The Lilac Breasted Roller in one of the country’s most photographed birds. Our guide expressed dismay that a voting process had resulted in the Kori Bustard being selected as Botswana’s national bird rather than the LBR. We saw the LBR every place we went and were able to identify it by sound at the end of the trip. Its single croak stood in sharp contrast to its astounding plumage. And in flight, a vision!
For about 15 minutes on Day 2, it rained. Our guide explained that the cooling rain would bring out predators early. Driving past a herd of springbok, we noticed their attention was focused to the side, as they were keeping several hundred eyes on a small pride of five lions: one lioness and four juveniles. The cats were unmoved by our approach, but the lioness would move closer to us each time our vehicle moved. Guide says, “If you move you are food.” We stayed still.
How could I not include the most loved creature of the Kalahari, the sweet Black Backed Jackal? Well, perhaps in certain circles….
The jackals hunt in pairs. When we saw one, it became a contest to see the other. Some had clearly been fed by humans and would quickly approach if anyone were snacking, still, no eye contact.
The yellow billed hornbill, and its cousin the red billed variety, appeared everywhere we went, sometimes entirely unafraid of humans. Youngsters hopped onto our hands looking for snacks. Older ones watched us cautiously, hoping for a cracker left behind. I had initially hoped to witness its chick-rearing habits but will have to return in the spring for that.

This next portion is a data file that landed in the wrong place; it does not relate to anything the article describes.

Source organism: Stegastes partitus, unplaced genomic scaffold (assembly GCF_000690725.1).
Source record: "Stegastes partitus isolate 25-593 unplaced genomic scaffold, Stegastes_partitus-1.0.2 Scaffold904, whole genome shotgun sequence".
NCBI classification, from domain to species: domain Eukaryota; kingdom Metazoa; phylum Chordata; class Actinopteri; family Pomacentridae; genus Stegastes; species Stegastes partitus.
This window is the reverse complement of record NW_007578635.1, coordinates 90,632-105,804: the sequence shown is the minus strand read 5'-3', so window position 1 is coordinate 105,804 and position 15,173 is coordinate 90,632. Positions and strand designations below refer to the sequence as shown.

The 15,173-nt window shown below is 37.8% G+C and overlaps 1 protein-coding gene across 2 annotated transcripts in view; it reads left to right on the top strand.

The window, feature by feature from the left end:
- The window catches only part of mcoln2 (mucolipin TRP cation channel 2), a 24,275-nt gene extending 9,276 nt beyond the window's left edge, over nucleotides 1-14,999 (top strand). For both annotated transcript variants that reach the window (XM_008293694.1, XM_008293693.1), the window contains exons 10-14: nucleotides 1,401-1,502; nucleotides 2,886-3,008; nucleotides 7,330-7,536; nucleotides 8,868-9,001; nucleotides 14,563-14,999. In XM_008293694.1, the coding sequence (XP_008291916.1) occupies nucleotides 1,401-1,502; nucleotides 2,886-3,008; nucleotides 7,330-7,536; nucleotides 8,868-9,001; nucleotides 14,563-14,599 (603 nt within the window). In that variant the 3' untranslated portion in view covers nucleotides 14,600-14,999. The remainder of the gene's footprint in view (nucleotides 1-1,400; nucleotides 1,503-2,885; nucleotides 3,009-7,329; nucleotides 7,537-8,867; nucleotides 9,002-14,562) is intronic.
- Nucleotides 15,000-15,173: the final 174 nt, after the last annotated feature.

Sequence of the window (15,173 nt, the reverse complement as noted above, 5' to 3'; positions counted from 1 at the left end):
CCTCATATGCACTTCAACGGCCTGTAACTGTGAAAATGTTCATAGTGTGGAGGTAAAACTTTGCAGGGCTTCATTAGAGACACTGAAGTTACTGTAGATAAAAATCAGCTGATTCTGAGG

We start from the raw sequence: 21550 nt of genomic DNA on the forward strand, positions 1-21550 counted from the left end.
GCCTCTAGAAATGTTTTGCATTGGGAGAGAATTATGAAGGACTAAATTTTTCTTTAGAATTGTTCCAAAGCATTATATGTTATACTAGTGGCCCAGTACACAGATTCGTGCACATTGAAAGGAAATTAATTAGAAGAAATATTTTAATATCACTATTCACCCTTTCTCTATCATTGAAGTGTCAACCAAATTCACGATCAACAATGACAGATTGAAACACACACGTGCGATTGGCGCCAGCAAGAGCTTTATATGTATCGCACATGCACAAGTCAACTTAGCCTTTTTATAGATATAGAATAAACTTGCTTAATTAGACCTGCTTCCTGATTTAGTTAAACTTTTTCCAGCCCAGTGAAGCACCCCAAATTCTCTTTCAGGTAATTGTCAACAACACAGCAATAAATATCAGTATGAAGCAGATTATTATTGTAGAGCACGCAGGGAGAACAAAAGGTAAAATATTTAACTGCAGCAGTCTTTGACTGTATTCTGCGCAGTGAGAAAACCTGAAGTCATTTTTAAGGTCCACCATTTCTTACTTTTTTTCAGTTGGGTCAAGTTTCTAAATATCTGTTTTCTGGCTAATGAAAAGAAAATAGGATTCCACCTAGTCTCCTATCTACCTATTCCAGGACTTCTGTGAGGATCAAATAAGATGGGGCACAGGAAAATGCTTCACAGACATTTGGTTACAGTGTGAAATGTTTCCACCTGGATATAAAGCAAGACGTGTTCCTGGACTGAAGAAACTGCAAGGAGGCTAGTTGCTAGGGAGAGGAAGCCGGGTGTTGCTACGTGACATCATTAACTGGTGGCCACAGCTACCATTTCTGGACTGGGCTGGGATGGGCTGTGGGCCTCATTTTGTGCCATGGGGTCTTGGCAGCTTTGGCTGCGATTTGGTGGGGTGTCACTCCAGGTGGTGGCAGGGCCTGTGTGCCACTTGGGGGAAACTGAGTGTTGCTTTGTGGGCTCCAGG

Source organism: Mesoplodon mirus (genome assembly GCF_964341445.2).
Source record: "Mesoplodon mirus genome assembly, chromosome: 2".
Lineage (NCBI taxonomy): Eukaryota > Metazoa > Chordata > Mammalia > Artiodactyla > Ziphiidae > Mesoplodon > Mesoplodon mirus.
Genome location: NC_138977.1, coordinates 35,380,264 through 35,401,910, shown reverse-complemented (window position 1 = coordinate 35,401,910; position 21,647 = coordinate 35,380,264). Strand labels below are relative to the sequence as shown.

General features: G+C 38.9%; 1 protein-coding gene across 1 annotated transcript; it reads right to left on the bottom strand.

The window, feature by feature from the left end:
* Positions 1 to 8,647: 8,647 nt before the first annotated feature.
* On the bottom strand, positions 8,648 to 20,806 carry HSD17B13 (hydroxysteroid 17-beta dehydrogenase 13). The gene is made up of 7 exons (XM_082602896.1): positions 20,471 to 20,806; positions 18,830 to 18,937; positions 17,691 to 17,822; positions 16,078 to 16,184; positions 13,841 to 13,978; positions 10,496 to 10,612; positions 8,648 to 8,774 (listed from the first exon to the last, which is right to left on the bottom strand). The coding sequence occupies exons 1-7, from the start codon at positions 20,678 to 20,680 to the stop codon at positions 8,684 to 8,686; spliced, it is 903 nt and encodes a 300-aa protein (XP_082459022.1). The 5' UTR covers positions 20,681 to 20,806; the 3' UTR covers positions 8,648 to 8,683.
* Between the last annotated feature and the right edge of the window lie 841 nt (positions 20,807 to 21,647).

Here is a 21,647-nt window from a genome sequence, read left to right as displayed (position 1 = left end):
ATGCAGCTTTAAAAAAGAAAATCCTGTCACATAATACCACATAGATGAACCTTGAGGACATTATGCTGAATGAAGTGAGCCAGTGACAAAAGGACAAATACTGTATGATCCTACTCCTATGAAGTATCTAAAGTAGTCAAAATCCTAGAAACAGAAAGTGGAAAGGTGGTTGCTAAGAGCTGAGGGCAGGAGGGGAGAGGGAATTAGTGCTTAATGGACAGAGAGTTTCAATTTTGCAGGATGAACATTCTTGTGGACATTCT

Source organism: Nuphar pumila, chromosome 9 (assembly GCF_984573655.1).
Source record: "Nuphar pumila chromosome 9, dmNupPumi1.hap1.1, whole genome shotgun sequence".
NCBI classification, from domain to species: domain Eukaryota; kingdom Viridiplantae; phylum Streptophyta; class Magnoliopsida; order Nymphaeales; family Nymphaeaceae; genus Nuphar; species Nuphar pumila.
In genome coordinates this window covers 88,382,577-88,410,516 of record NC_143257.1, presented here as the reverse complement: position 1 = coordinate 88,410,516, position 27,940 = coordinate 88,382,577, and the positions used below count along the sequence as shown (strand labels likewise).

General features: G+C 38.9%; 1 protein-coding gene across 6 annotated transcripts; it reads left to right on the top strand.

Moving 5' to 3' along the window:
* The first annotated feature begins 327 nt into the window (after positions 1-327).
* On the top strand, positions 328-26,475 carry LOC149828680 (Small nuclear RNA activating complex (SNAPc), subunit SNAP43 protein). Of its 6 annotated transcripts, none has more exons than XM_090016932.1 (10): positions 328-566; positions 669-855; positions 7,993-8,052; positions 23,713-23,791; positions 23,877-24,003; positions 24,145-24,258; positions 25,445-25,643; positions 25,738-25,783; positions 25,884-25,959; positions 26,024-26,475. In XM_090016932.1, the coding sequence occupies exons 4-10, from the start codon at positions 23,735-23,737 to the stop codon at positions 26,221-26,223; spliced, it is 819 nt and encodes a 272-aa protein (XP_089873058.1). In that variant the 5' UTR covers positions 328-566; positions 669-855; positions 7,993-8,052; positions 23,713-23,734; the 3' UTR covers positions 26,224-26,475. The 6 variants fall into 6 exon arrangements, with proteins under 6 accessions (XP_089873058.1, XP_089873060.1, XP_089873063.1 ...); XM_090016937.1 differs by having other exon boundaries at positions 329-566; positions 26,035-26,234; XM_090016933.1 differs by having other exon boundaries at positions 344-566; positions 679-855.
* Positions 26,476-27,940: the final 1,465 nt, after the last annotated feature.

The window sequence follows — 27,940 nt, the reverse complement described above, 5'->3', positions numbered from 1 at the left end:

We saw four leopards on four consecutive days. The first two slipped away as fast as they could. Our guide told us that some are shy, some are not. The third leopard was not shy. He was walking down one of the dirt roads we were using to get to our campsite. When we got close he simply sat and watched us. Unafraid, he probably knew we weren’t food but were blocking his path. After a few minutes he walked right past us and turned off into the bush.
Hippos abound in the rivers in the Kalahari. We spent two days exploring an island in the Okavango Delta, an inland delta filled with beasts. Got caught among a group of hippos one evening and had to abandon our fiberglass canoes for the safety of a small island, legging it back to camp before the sun set. We were glad to be back in camp before the evening chorus began: hippos, elephants, baboons made their presence known. A civit strolled into camp just as we were settling down; it was the beginning of a sleep deprived night.
The Chobe River separates Botswana from Namibia. It draws hundreds of water-needing animals, with huge herds of cape buffaloes, giraffes, hippos, and elephants. We were parked, watching a hippo on land watch us, when a cluster of elephants came down the road toward us. Eat a little, walk a little, push your little sibling down, beautiful family on display. When they reached us they decided to head over to the Chobe for a drink. In the dozens of close elephant encounters, we only got charged once, by an older male who bumped into our vehicle and was “embarrassed,” according to our guide.
Perhaps my favorite photo from the trip. We had stopped to photograph a crested barbet when we saw this family quietly watching from the side of the road.
I haven’t even gotten to the plants! Some were familiar but most were not. We had never been to Botswana before, but are now considering how we can go back.